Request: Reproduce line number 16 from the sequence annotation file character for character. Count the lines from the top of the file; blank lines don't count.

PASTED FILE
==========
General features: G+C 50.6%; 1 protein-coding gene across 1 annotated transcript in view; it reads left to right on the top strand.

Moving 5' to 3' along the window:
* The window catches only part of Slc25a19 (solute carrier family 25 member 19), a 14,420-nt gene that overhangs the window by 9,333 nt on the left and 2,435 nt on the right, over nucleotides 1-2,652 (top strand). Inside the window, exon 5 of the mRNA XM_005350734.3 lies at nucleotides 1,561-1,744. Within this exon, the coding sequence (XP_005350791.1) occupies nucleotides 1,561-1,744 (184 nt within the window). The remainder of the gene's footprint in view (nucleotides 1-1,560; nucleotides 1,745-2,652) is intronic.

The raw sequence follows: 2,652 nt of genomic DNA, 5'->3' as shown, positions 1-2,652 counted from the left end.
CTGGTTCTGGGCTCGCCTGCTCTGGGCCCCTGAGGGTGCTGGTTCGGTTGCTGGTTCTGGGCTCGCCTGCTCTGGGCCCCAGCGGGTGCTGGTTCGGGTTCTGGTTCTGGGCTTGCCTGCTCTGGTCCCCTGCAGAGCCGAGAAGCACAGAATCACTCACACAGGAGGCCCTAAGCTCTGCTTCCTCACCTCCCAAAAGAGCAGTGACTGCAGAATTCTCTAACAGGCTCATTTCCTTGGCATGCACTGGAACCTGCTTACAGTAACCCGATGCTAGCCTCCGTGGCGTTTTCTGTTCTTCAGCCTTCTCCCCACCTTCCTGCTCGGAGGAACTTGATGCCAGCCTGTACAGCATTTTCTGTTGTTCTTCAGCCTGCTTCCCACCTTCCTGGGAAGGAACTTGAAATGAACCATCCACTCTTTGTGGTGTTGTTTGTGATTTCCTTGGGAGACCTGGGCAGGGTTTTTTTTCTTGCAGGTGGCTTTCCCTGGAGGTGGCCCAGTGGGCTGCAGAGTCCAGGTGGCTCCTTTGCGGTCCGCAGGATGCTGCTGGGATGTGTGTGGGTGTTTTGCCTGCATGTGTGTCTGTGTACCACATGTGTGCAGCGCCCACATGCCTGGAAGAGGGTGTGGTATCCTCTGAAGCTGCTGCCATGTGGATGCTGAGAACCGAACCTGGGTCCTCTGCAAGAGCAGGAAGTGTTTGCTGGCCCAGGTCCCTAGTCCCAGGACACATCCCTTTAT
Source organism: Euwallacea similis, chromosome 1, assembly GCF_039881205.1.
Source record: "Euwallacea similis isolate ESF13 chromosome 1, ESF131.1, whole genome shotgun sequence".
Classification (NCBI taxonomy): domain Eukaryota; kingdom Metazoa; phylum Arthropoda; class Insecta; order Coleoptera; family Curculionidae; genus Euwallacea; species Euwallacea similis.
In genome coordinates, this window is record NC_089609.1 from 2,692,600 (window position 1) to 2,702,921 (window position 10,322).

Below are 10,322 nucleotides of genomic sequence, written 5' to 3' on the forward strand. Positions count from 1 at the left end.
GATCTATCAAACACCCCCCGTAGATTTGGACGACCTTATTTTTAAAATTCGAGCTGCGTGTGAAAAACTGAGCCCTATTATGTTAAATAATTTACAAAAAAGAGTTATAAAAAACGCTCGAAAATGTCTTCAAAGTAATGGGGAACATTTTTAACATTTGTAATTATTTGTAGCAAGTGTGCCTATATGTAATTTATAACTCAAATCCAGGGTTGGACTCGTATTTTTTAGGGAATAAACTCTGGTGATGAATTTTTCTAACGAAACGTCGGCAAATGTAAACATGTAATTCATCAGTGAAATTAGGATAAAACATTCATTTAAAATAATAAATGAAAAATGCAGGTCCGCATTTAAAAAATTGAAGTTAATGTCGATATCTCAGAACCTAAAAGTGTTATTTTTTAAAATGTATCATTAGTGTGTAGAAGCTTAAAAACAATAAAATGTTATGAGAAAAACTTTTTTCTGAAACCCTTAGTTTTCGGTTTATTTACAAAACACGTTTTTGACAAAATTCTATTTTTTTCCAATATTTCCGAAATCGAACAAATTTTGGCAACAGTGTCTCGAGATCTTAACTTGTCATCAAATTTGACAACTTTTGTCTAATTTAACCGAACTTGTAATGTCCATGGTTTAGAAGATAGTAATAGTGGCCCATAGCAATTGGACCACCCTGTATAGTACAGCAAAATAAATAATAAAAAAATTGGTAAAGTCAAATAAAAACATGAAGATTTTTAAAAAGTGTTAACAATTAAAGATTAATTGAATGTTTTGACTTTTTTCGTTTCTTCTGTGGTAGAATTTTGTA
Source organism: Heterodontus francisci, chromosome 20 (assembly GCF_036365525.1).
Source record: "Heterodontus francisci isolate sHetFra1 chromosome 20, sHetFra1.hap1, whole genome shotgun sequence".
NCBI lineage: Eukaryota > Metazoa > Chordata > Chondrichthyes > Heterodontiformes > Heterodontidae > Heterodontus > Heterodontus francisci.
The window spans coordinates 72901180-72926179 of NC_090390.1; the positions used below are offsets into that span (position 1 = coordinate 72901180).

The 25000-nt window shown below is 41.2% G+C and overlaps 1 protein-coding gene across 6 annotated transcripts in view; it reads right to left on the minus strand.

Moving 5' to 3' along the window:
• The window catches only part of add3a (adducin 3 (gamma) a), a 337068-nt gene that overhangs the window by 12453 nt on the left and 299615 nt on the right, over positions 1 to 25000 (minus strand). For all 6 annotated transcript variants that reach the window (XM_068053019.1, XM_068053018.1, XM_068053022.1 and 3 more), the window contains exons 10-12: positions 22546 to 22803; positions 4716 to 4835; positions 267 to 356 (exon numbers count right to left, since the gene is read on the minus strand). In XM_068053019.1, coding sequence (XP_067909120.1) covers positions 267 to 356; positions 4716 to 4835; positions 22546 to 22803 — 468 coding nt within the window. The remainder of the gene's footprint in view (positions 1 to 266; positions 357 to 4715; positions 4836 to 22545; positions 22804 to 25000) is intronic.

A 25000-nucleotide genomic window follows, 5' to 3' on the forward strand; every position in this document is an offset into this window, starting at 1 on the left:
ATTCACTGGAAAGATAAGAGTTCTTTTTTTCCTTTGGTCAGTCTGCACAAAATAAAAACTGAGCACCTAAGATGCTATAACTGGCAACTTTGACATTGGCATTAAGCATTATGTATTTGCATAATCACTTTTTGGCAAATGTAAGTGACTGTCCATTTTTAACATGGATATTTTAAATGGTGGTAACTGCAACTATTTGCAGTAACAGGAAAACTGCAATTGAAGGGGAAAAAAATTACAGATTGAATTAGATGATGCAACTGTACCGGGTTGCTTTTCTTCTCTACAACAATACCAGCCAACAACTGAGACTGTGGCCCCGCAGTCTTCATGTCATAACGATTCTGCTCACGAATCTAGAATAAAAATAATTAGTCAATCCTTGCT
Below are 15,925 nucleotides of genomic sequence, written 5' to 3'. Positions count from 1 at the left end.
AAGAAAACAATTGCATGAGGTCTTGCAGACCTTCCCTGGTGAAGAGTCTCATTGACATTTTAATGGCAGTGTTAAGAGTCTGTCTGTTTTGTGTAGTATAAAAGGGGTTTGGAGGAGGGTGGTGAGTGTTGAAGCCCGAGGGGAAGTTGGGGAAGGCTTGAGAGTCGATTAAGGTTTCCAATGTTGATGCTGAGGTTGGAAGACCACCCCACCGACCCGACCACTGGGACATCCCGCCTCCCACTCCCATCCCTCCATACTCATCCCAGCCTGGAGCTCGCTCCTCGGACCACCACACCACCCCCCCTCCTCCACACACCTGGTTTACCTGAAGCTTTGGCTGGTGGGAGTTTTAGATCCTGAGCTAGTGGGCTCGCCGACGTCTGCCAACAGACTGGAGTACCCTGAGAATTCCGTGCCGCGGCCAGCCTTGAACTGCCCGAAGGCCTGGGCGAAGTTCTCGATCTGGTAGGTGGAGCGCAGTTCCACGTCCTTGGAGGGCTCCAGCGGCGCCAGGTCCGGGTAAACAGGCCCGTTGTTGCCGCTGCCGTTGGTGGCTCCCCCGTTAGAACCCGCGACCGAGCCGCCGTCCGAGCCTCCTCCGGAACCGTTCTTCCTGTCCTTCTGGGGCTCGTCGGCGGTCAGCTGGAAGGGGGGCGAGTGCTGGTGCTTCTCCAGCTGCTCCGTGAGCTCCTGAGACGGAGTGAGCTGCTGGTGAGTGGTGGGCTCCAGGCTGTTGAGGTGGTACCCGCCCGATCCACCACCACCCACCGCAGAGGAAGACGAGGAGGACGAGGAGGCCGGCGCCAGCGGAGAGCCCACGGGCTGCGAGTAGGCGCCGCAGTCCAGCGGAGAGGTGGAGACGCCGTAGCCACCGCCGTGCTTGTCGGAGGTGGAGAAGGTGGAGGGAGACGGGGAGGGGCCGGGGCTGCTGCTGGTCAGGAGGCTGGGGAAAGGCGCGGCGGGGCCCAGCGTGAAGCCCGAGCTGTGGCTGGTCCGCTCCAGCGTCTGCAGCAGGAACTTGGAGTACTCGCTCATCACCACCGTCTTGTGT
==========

The 25000-nt window shown below is 41.2% G+C and overlaps 1 protein-coding gene across 6 annotated transcripts in view; it reads right to left on the minus strand.